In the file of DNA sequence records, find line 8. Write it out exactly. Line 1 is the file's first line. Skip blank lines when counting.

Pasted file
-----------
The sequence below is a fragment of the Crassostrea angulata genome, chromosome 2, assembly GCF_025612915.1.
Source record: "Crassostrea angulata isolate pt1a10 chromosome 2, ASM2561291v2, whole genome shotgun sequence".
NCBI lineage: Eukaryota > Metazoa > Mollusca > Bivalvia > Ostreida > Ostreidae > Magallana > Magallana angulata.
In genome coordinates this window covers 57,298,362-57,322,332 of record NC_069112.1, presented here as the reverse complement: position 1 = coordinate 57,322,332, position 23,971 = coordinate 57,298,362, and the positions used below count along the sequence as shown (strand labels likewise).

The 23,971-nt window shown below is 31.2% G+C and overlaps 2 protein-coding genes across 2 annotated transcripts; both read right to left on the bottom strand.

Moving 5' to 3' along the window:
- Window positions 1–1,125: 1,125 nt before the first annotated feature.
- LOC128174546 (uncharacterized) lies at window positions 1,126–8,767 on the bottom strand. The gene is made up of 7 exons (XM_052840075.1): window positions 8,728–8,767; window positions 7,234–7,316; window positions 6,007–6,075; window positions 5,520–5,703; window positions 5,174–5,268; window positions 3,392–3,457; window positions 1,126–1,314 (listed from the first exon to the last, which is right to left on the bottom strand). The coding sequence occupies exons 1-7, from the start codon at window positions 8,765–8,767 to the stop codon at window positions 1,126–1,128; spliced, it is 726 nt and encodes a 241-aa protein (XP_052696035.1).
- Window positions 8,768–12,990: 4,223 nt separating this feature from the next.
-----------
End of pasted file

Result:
- LOC128174546 (uncharacterized) lies at window positions 1,126–8,767 on the bottom strand. The gene is made up of 7 exons (XM_052840075.1): window positions 8,728–8,767; window positions 7,234–7,316; window positions 6,007–6,075; window positions 5,520–5,703; window positions 5,174–5,268; window positions 3,392–3,457; window positions 1,126–1,314 (listed from the first exon to the last, which is right to left on the bottom strand). The coding sequence occupies exons 1-7, from the start codon at window positions 8,765–8,767 to the stop codon at window positions 1,126–1,128; spliced, it is 726 nt and encodes a 241-aa protein (XP_052696035.1).